Second person deterring mate from drink driving. Hero’s the mate as saving his friend with colloquial tone, viral ad that uses comedy to frame a serious scenario. This will inform my approach to the second person influencing the carers need to take care of them self.
But neither alcohol nor cars, in and of themselves, cause crashes: the answer to combatting drunk driving is changing driver behaviour.
That’s where a hard-hitting, high-profile advertising campaign comes in – but it isn’t the easiest message to pitch, says Rachel Prince, principal advisor at New Zealand Transport Agency, when teenagers and 20-somethings are already the target of so much marketing as it is. “We’re selling a product that people do not want to buy,” she says. “It’s much easier to sell them something that they’re excited about.”
She says “a good science” goes into NZTA drink-driving campaigns, starting with a robust understanding of their target audience: who’s causing the harm, and why. “Gaining a really good understanding of that before we put a brief on the table to the advertising agency is key to getting something that’s relevant the other end … Knowing them thoroughly, and having some deep insights into why they’re not buying your product now, and what might make them buy it in the future.”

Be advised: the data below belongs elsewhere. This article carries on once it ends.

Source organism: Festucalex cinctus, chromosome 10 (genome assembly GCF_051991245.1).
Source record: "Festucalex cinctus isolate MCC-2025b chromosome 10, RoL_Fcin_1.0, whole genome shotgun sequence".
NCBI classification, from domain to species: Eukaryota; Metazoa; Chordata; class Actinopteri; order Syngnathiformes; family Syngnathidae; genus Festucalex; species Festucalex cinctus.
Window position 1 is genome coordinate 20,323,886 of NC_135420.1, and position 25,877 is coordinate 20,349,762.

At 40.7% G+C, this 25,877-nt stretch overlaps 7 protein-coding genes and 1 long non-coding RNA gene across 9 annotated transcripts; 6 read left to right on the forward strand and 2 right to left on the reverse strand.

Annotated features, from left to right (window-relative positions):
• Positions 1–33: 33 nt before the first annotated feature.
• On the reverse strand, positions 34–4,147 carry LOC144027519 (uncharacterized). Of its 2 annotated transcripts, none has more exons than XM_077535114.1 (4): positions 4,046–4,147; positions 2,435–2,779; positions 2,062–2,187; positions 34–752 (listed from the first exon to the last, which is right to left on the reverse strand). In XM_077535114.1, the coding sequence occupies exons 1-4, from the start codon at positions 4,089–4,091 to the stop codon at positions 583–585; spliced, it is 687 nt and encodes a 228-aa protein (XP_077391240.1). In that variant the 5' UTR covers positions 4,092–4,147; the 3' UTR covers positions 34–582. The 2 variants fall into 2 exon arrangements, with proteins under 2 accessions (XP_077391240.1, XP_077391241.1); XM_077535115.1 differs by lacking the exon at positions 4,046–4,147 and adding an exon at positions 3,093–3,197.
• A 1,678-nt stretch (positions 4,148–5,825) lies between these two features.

The “product” Prince refers to is not drinking and driving when the opportunity is there – and as she acknowledges, it can be a hard sell. “It’s basically, in a nutshell, ‘Don’t tell me how to live my life’.”
Lately, NZTA’s focus has been on targeting people on the periphery: those who have the opportunity to stop friends, colleagues or family from driving drunk. It’s the difference between the “bloody idiot” campaign of the late 2000s and the current “bloody legend” campaign – the carrot, not the stick (or the fear factor, as has historically been the case).
Prince says it was a sidestep for the agency, intended to channel the power of peer pressure for good. “Mateship is key for them,” she says of young men and as such, they’re likely to listen to their friends “if it’s couched in the right way”.
From research focus groups, she learned that friends don’t stop friends drink and driving for fear of creating an awkward moment. Prince rattles off some typical excuses young men gave for not intervening at the pivotal point: “‘We don’t want to kill the vibe’, ‘we don’t want to be the dick’, ‘we don’t want to look like the party-pooper’, ‘we don’t want to break the mood’.”
The key to alleviating the awkwardness was in using humour, she says – “coming up with tools that they could use to make it not an awkward moment but a humorous one, and still get the message across”.